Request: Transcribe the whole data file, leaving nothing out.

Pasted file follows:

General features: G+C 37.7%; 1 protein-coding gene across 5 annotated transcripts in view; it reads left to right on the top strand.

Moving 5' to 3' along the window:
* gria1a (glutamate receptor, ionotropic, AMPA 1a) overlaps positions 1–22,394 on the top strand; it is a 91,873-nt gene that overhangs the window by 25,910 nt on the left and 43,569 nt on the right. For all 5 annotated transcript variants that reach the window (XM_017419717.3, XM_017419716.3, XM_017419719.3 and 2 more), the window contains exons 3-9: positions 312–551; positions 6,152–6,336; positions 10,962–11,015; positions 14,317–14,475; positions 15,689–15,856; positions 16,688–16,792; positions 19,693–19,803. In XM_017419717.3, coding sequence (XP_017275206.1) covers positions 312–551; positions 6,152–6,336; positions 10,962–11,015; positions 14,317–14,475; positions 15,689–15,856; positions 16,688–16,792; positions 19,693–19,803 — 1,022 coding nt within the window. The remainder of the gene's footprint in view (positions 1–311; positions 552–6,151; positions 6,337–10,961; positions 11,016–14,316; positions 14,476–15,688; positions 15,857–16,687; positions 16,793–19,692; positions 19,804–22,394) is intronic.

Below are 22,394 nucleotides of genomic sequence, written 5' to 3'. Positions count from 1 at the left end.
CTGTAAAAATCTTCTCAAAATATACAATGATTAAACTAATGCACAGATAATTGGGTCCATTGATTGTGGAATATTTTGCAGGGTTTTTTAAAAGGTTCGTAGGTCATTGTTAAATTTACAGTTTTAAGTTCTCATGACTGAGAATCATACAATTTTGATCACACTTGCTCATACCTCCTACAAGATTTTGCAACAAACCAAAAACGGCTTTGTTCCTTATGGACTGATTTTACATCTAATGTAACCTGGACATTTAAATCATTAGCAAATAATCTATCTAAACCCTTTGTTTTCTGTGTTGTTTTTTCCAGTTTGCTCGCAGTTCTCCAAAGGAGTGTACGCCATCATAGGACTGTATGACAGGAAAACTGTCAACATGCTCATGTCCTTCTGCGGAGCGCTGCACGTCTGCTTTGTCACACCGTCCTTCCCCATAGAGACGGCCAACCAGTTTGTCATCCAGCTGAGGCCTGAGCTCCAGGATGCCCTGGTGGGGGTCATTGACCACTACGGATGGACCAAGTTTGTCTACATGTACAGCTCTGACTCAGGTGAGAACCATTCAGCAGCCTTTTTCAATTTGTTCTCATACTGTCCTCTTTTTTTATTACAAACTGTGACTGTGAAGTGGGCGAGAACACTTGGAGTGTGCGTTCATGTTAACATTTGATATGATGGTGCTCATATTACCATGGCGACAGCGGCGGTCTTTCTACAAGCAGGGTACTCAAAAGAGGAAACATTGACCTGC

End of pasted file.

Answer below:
General features: G+C 37.7%; 1 protein-coding gene across 5 annotated transcripts in view; it reads left to right on the top strand.

Moving 5' to 3' along the window:
* gria1a (glutamate receptor, ionotropic, AMPA 1a) overlaps positions 1–22,394 on the top strand; it is a 91,873-nt gene that overhangs the window by 25,910 nt on the left and 43,569 nt on the right. For all 5 annotated transcript variants that reach the window (XM_017419717.3, XM_017419716.3, XM_017419719.3 and 2 more), the window contains exons 3-9: positions 312–551; positions 6,152–6,336; positions 10,962–11,015; positions 14,317–14,475; positions 15,689–15,856; positions 16,688–16,792; positions 19,693–19,803. In XM_017419717.3, coding sequence (XP_017275206.1) covers positions 312–551; positions 6,152–6,336; positions 10,962–11,015; positions 14,317–14,475; positions 15,689–15,856; positions 16,688–16,792; positions 19,693–19,803 — 1,022 coding nt within the window. The remainder of the gene's footprint in view (positions 1–311; positions 552–6,151; positions 6,337–10,961; positions 11,016–14,316; positions 14,476–15,688; positions 15,857–16,687; positions 16,793–19,692; positions 19,804–22,394) is intronic.

Below are 22,394 nucleotides of genomic sequence, written 5' to 3'. Positions count from 1 at the left end.
CTGTAAAAATCTTCTCAAAATATACAATGATTAAACTAATGCACAGATAATTGGGTCCATTGATTGTGGAATATTTTGCAGGGTTTTTTAAAAGGTTCGTAGGTCATTGTTAAATTTACAGTTTTAAGTTCTCATGACTGAGAATCATACAATTTTGATCACACTTGCTCATACCTCCTACAAGATTTTGCAACAAACCAAAAACGGCTTTGTTCCTTATGGACTGATTTTACATCTAATGTAACCTGGACATTTAAATCATTAGCAAATAATCTATCTAAACCCTTTGTTTTCTGTGTTGTTTTTTCCAGTTTGCTCGCAGTTCTCCAAAGGAGTGTACGCCATCATAGGACTGTATGACAGGAAAACTGTCAACATGCTCATGTCCTTCTGCGGAGCGCTGCACGTCTGCTTTGTCACACCGTCCTTCCCCATAGAGACGGCCAACCAGTTTGTCATCCAGCTGAGGCCTGAGCTCCAGGATGCCCTGGTGGGGGTCATTGACCACTACGGATGGACCAAGTTTGTCTACATGTACAGCTCTGACTCAGGTGAGAACCATTCAGCAGCCTTTTTCAATTTGTTCTCATACTGTCCTCTTTTTTTATTACAAACTGTGACTGTGAAGTGGGCGAGAACACTTGGAGTGTGCGTTCATGTTAACATTTGATATGATGGTGCTCATATTACCATGGCGACAGCGGCGGTCTTTCTACAAGCAGGGTACTCAAAAGAGGAAACATTGACCTGC